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Nature Photography Day is the creation of an Oakton Catholic

First slide

The coronavirus pandemic has banished us from airports and offices and pushed us toward backyards, neighborhood sidewalks and wooded trails. We’ve paid attention as spring blossoms turned to green leaves, bunnies and deer skirted the edges of lawns, and seeds we’ve planted started to sprout. Shirley Nuhn hopes that as we spend time outdoors this summer, we’ll stop and take a photo. Particularly June 15, the day she helped designate as Nature Photography Day nearly 15 years ago.

Nuhn, a parishioner of St. Mark Church in Vienna, didn’t see a lot of wildlife while growing up in Chicago. She began to appreciate nature more living across from a park in Milwaukee and even more when she and her husband, John, moved to Oakton in 1982 so he could take a job at National Wildlife magazine.

In the early 1990s, the couple was part of the group that founded the North American Nature Photography Association. According to the website, the organization seeks to “promotes the art and science of nature photography as a medium of communication, nature appreciation, and environmental protection.”

Nuhn has held a variety of jobs in her life, including 23 years as an English teacher at Northern Virginia Community College, primarily at the Annandale campus. When she lived in Milwaukee, she worked for the Arthritis Foundation and the American Heart Association and noticed they both had months dedicated to the awareness of their respective causes. Years later, as part of NANPA, she thought the organization should establish a Nature Photography Day during a month with plenty of opportunities for beautiful outdoor photos. The first one was June 15, 2006.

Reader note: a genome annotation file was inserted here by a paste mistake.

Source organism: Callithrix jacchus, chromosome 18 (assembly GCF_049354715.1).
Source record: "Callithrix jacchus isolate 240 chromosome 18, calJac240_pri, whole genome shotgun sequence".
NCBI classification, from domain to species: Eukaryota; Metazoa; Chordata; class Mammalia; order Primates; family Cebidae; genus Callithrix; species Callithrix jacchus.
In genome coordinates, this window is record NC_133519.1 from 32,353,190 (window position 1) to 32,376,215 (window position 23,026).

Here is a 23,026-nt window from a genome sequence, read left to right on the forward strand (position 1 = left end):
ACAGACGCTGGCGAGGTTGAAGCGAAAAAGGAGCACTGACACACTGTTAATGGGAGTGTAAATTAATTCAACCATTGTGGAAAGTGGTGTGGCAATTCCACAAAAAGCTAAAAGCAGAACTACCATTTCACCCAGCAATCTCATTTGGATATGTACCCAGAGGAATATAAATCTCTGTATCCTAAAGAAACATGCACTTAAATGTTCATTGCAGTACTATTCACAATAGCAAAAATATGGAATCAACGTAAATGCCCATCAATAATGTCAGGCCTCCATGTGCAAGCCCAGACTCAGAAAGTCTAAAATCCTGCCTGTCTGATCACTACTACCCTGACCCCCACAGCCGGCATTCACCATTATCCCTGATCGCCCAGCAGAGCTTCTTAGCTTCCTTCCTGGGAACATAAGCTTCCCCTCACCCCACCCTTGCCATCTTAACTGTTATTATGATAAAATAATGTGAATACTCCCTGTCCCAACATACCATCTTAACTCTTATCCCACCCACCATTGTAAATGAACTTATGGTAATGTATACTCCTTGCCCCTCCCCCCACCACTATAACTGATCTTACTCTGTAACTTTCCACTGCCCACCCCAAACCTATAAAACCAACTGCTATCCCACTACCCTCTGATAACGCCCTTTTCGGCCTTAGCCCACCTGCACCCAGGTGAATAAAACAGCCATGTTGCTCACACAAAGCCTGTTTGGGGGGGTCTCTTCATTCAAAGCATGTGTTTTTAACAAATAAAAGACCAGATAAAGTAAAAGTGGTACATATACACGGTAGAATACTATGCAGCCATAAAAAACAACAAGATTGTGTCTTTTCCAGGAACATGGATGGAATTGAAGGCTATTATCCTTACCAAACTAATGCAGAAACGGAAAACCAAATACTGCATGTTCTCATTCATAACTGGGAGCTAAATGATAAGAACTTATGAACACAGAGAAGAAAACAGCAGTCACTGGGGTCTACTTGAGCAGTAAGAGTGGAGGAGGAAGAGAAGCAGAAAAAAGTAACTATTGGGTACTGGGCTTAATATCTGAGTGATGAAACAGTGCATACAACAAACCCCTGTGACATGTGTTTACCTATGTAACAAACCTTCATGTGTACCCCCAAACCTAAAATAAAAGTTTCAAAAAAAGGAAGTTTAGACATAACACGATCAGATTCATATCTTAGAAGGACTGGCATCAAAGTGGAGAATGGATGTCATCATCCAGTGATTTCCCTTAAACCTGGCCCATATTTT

“I do believe that photography opens doors,” said Nuhn. “(Nature photography brings) not only the appreciation of nature and the beauty that God gives us, but also an understanding of things people are doing to adversely affect the environment.”

Before the coronavirus pandemic put a damper on travel, NANPA used the slogan, “See where your photography takes you.” Nuhn herself loved to visit the state parks of Florida to see manatees. Now, she’s encouraging people to “Stay connected to the natural world,” instead.

“It makes my heart feel really good when I can see that people are taking up a camera and are willing to go out into their neighborhoods,” said Nuhn.

More than a way to learn about new species or hone photography skills, capturing the beauty of creation is a means to see God, said Nuhn. “It’s looking for the ways God reveals himself in our daily lives,” she said.

“There are certain novenas and prayers I’ve been saying even more often through the coronavirus pandemic and since we haven’t had public Masses. One of them has to do with Our Lady, Undoer of Knots,” said Nuhn. She then quoted Pope Francis’ prayer. “ ‘Untie the knots that prevent us from being united with God so that we, free from sin and error, may find him in all things.’ And I really do take that to heart — finding God in all things.”

© Arlington Catholic Herald 2020